The music picks up on certain aspects during these selected tunes but just doesn’t maintain that energy that these guys once had within their grasps and let slip away. The music is more modern and takes millions of miles away from their older roots never letting the past break back through.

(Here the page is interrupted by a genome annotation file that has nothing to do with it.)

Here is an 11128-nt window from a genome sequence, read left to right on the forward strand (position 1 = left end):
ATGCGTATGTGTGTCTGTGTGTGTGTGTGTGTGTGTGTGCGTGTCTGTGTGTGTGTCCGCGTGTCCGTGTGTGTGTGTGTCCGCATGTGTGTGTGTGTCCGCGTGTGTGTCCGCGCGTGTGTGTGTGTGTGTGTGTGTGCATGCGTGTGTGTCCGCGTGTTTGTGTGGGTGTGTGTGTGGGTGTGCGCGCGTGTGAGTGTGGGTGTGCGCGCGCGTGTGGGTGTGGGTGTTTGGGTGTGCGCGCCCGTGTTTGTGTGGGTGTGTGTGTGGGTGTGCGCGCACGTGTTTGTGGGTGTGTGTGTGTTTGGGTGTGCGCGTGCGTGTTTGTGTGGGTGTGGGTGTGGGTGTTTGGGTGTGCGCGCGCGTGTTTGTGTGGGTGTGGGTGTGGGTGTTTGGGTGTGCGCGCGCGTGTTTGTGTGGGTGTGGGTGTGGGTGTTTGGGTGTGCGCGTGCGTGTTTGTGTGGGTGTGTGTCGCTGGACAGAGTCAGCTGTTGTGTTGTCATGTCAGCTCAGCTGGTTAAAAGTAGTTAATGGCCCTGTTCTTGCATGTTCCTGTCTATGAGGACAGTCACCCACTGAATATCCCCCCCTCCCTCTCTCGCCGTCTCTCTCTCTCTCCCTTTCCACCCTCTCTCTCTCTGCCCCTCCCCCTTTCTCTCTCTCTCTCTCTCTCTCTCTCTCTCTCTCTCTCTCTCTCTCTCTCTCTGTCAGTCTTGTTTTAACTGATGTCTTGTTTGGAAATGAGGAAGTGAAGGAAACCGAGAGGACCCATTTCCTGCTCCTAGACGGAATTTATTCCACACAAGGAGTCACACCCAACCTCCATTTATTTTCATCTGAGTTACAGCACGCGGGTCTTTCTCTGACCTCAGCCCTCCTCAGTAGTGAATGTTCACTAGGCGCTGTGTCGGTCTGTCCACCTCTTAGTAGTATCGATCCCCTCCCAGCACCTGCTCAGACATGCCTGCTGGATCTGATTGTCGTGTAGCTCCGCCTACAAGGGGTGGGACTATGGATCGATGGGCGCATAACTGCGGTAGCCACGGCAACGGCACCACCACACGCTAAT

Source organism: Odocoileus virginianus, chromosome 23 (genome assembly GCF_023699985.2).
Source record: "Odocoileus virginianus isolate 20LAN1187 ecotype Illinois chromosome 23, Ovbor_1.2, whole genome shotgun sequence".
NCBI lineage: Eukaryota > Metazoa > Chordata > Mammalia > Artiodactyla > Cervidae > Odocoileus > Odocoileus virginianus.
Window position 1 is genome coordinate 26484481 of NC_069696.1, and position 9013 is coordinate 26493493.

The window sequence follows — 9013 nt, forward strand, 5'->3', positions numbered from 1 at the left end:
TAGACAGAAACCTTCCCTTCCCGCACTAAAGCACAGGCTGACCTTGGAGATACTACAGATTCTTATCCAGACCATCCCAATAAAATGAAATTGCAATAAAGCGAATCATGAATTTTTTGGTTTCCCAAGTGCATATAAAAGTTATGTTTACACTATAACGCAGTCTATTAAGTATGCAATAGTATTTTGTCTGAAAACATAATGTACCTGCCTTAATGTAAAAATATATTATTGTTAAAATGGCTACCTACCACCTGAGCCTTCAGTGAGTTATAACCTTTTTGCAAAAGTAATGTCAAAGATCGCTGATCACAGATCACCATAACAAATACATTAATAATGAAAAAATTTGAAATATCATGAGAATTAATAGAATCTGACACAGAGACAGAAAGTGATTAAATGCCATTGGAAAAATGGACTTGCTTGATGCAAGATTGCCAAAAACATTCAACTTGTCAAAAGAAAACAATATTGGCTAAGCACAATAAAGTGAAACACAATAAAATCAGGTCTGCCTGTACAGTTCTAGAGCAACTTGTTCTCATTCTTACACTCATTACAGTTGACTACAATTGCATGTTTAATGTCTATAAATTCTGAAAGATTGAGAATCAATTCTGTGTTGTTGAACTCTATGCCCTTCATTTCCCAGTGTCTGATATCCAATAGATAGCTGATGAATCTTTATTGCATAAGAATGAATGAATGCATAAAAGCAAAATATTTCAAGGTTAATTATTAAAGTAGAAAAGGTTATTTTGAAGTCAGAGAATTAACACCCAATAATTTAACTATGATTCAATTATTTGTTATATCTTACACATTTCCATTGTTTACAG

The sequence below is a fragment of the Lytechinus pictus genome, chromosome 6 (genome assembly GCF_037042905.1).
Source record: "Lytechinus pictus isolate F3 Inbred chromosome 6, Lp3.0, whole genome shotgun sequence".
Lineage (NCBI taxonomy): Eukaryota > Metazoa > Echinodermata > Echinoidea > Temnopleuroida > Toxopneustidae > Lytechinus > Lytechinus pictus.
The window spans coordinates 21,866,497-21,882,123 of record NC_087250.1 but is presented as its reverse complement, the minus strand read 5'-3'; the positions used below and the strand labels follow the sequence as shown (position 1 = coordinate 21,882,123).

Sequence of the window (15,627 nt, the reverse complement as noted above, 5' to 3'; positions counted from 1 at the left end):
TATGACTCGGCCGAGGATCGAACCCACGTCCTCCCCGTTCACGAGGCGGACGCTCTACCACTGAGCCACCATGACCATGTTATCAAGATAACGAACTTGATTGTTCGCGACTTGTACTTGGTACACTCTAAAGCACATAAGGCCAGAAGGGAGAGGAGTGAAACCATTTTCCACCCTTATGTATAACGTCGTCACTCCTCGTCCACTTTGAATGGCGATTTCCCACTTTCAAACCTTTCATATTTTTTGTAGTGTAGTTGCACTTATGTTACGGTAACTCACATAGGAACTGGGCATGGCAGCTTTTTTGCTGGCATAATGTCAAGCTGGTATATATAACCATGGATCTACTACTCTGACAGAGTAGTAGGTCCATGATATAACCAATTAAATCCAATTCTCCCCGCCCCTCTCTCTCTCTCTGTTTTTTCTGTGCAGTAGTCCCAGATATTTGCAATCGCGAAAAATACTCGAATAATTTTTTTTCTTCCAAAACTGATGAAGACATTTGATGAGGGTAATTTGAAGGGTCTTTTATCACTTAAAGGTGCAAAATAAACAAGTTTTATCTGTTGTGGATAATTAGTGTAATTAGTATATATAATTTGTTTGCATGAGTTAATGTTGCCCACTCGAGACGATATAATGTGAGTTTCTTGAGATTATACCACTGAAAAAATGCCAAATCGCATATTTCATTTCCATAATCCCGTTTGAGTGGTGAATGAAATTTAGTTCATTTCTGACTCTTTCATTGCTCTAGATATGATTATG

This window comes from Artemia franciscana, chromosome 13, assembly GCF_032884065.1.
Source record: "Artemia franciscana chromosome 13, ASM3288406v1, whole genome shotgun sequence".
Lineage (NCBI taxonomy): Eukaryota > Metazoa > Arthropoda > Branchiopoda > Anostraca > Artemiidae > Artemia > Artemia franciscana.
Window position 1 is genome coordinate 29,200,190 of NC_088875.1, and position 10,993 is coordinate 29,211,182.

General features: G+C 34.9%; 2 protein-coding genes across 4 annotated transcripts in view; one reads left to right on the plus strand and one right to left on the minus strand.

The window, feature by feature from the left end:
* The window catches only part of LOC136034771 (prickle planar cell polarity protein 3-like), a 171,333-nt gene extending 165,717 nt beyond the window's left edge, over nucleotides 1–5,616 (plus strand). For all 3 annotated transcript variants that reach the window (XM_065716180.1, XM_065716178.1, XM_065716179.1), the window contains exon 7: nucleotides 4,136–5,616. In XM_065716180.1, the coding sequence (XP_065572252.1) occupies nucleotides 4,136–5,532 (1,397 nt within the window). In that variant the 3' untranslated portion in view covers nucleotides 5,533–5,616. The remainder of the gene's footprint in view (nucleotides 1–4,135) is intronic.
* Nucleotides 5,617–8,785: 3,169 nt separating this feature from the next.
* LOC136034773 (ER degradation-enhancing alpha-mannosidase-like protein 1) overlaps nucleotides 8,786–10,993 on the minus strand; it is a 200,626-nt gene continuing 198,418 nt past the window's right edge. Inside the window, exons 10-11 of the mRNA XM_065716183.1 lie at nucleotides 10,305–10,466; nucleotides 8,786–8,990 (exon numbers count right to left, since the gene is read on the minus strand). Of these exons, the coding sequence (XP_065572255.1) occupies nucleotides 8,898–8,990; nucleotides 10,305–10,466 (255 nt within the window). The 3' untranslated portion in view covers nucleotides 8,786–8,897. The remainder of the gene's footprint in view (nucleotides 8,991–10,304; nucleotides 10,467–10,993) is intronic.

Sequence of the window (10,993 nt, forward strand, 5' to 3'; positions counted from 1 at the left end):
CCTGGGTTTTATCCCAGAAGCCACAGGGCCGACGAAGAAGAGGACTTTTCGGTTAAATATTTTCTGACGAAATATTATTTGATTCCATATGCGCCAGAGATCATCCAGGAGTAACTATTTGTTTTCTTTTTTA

Natasha James's "Tequila Time," a great taste when it comes to your modern everyday style of music having that soulful driven vocal effects rooted with your smooth mellow country style rock n' roll attitude. From those soulful times of death you find yourself going "Straight To Hell," when this tragic dreadful tune comes rolling right through, taking the music up a notch and separates the heaviness from the more slower side effects and edges it tends to create with the more modern tunes such as "Get Out Of My Way". A tune worthy of a cause for its mellow dramatic essence that keeps the music constantly flowing never being able to stop. From the very beginning of "Takes Alotta Love," down to the very ending with, "Modern Life," you'll find yourself always grooving and bobbing your head to the upbeat catchy easy-going lyrics that Natasha James is well known to deliver, having all of those bar endless nights and long rides home well worth it. For fans of Reba Mcentire and Taylor Swift or any other type of country folk should kick their heels high into the air with pure excitement as soon as the first tune begins and the last one ends.